Review: Stephen Quiller Watercolor

I bought a few tubes of Stephen Quiller Watercolor from Amazon recently during a sale.

The colours I've bought are

  • Transparent Yellow (PY154)
  • Pyrrole Red (PR254)
  • Quinacridone Red (PR202)
  • Quinacridone Magenta (PR122)
  • Cobalt Blue (PB28, PB15:1)
  • Cobalt Blue Deep (PB74)
  • Hooker's Green (PG42, PG7)
  • Venetian Red (PR102)

You can download the Stephen Quiller watercolour chart here (PDF, 3MB).

Stephen Quiller Watercolor is imported and sold by Jack Richeson & Company. The company that actually makes the paint is an "European company that has been making paint since the 1860s". No name was given for that company. Labels on the tubes state that they were made in Belgium so they are likely made by Blockx, a company founded in 1865.

SQ Watercolor is made with stone mill grounded pigment mixed with gum arabic and honey.

These paints are very soft and fluid. Be careful when squeezing the tubes because the paint can flow out really easily.

Among the tubes I have, two had too much binder. More specifically Venetian Red (shown above) and Quinacridone Magenta. Almost half the Venetian Red tube was filled with binder. No kidding. So with a 15ml tube, you're actually getting much less paint.

While you can certainly stir the pigment and binder, there's just too much binder to begin with, especially when you compare with other brands.

So when painting from the tubes, expect to use up these paint fast.

Also, when you squeeze the paint into pans, there is significant shrinkage. So it takes several pouring sessions to fill the pan to the brim. The pans will take days to dry but when dry, they are no longer fluid and don't run. And they rewet fine.

The quality of the paint is good. Colours are vibrant.

The colours I've used here are Transparent Yellow PR154, Quinacridone Magenta PR122 and Cobalt Blue Deep PB74. These are transparent and semi transparent colours that mix well together.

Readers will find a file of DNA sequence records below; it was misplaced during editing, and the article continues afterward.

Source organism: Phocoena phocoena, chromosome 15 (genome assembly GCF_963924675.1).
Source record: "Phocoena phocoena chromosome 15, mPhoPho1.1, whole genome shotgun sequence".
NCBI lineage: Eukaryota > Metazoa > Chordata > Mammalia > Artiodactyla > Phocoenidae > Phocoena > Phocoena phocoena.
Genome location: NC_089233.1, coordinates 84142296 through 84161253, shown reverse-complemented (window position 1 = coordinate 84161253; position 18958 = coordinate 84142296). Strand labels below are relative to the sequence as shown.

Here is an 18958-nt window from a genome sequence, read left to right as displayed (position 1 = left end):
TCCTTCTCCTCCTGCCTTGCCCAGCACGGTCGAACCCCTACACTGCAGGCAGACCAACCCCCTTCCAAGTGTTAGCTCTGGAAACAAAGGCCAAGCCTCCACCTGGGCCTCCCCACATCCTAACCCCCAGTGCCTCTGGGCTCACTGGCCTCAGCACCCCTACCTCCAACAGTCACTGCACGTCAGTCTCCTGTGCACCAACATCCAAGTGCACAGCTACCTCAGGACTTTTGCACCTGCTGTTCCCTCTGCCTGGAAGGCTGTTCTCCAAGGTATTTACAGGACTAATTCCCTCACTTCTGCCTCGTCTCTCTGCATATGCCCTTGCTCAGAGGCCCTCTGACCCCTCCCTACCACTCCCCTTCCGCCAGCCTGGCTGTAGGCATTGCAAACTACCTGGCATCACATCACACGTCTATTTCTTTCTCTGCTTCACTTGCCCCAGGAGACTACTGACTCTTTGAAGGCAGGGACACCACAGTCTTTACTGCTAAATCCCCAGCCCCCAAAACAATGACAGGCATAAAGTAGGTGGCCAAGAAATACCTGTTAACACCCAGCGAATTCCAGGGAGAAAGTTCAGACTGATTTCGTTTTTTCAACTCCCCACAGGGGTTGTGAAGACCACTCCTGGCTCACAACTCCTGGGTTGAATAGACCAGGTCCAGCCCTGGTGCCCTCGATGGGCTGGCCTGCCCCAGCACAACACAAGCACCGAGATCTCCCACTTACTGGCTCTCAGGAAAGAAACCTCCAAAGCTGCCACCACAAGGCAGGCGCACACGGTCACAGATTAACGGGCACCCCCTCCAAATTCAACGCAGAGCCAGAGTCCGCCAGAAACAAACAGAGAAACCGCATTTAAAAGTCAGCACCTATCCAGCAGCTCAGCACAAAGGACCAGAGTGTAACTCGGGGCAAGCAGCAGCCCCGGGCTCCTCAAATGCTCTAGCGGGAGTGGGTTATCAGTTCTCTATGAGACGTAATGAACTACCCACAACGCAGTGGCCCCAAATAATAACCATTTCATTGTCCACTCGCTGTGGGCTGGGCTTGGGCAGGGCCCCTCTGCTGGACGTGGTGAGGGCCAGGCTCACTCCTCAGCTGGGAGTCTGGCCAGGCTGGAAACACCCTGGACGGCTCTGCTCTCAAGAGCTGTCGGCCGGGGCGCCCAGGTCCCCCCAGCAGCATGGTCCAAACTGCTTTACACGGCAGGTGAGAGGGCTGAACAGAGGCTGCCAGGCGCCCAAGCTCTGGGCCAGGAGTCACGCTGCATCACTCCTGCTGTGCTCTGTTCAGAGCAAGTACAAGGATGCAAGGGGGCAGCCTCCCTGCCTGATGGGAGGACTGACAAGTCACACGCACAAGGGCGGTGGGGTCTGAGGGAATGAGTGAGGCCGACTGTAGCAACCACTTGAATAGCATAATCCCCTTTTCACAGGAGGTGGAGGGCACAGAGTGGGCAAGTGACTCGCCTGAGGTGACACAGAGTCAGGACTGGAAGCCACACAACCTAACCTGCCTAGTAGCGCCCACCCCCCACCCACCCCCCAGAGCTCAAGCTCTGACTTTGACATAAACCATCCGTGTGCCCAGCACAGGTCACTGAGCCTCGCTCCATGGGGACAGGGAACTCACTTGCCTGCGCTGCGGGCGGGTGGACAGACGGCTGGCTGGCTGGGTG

Cobalt Blue Deep is a weird one because this is suppose to be an incredibly granulating colour but Stephen Quiller's version looks like a non-granulating version. How can that be?

Quinacridone Magenta PR122 uses the same pigment as Daniel Smith's Quinacridone Lilac. It's a slightly less intense magenta compared to Daniel Smith Quinacridone Magenta PR202.

Transparent Yellow Medium is PR154, Benzimidazolone Yellow or Azo Yellow. This is vibrant, semi-transparent yellow. You can think of it as an even more vibrant version of Daniel Smith's Hansa Yellow Medium PY97. But PY154 is expensive so PY97 is a more value-for-money option.

Transparent Yellow Medium, Quin Red and Richeson Blue (Phthalo).

Overall, the quality is definitely there but the only thing I didn't like was how much binder there was in some of the tubes. I'm not the only one complaining about the binder.

Stephen Quiller Watercolor isn't widely stocked compared to other brands so finding them may be difficult. Pricing is average to above average, relatively speaking compared to Daniel Smith.


You can find Stephen Quiller Watercolor and more reviews on Amazon. Stephen Quiller's website also stocks them. Anyway, just compare the prices and check out more reviews before you buy.

Here's another review I found online.

For more art product reviews, visit



Always great reading your

Always great reading your take on things. Thanks.
And it is always disappointing when someone whose teaching I respect--Quiller--promotes bad products. Did he even inspect the product when it hit the shelves?
I can believe the samples he approved were probably well made. But the end results are absurd.

Aha! i KNEW there had to be

Aha! i KNEW there had to be honey in it! Couldn't find mention of it, except for here. The blue I got definitely remained sticky like MGraham so I figured it had to be the honey thing.

(I'm not aware of anything else that keeps the paints from drying out. Unless maybe too much binder can do that?)

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